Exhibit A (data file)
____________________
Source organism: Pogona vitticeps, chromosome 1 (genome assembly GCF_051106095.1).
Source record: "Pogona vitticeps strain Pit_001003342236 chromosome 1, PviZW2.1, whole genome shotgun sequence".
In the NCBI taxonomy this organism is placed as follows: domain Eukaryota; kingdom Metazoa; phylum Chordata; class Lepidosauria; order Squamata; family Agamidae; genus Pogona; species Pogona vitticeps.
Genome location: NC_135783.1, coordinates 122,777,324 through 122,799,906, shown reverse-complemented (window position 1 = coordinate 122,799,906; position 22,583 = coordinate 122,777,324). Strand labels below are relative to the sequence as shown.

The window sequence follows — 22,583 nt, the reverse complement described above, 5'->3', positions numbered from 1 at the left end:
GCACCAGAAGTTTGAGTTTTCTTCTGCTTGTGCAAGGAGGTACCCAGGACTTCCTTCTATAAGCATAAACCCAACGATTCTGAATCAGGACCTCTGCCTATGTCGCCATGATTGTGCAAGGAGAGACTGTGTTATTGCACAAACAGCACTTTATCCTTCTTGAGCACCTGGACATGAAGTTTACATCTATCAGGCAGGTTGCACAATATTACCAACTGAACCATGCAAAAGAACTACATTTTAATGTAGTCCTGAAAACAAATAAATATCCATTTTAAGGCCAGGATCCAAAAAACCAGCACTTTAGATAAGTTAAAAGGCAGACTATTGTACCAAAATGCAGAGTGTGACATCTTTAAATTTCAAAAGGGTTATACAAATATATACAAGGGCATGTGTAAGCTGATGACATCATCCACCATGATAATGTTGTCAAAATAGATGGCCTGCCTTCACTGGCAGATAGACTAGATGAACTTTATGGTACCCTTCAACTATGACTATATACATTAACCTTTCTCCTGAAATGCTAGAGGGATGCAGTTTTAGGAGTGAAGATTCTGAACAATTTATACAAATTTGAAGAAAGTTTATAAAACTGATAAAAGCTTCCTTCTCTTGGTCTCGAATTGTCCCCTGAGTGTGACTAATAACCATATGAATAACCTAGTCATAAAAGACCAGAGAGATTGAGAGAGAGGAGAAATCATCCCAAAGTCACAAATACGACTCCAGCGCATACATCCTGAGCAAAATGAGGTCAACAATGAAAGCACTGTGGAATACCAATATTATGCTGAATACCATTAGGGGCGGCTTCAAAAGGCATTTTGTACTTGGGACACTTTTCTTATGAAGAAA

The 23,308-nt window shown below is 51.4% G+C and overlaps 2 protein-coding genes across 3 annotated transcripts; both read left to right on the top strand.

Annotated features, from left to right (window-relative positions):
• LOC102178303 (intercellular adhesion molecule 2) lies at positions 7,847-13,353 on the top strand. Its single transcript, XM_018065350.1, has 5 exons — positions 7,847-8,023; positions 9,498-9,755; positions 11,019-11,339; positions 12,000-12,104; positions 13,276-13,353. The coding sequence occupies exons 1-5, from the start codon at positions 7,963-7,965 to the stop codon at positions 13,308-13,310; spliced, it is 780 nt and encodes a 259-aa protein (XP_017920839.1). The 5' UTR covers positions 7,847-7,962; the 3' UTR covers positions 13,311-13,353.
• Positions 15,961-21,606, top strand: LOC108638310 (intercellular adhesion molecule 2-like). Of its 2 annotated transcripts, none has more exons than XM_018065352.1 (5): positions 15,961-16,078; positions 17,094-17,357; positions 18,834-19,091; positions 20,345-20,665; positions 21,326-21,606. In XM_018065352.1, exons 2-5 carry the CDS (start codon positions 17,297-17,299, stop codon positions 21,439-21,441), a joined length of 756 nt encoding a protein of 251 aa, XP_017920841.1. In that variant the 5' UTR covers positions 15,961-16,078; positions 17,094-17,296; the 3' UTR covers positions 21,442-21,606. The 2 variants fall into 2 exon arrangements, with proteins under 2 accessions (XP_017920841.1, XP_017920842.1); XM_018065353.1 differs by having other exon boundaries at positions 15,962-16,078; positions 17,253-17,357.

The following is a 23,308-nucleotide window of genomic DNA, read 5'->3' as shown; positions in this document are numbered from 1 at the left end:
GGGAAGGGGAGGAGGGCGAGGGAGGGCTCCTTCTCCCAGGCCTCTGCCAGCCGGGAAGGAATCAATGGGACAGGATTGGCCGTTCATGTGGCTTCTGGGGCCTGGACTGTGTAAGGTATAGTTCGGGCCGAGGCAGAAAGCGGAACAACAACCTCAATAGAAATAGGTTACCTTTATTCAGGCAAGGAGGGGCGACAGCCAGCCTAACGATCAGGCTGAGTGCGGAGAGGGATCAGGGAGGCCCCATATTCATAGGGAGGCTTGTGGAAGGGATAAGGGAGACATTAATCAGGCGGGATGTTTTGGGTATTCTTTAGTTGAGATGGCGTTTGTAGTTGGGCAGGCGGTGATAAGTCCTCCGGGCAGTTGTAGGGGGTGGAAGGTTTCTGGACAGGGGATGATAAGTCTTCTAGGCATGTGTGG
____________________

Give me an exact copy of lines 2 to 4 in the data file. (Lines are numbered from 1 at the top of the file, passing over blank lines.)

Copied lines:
Source record: "Pogona vitticeps strain Pit_001003342236 chromosome 1, PviZW2.1, whole genome shotgun sequence".
In the NCBI taxonomy this organism is placed as follows: domain Eukaryota; kingdom Metazoa; phylum Chordata; class Lepidosauria; order Squamata; family Agamidae; genus Pogona; species Pogona vitticeps.
Genome location: NC_135783.1, coordinates 122,777,324 through 122,799,906, shown reverse-complemented (window position 1 = coordinate 122,799,906; position 22,583 = coordinate 122,777,324). Strand labels below are relative to the sequence as shown.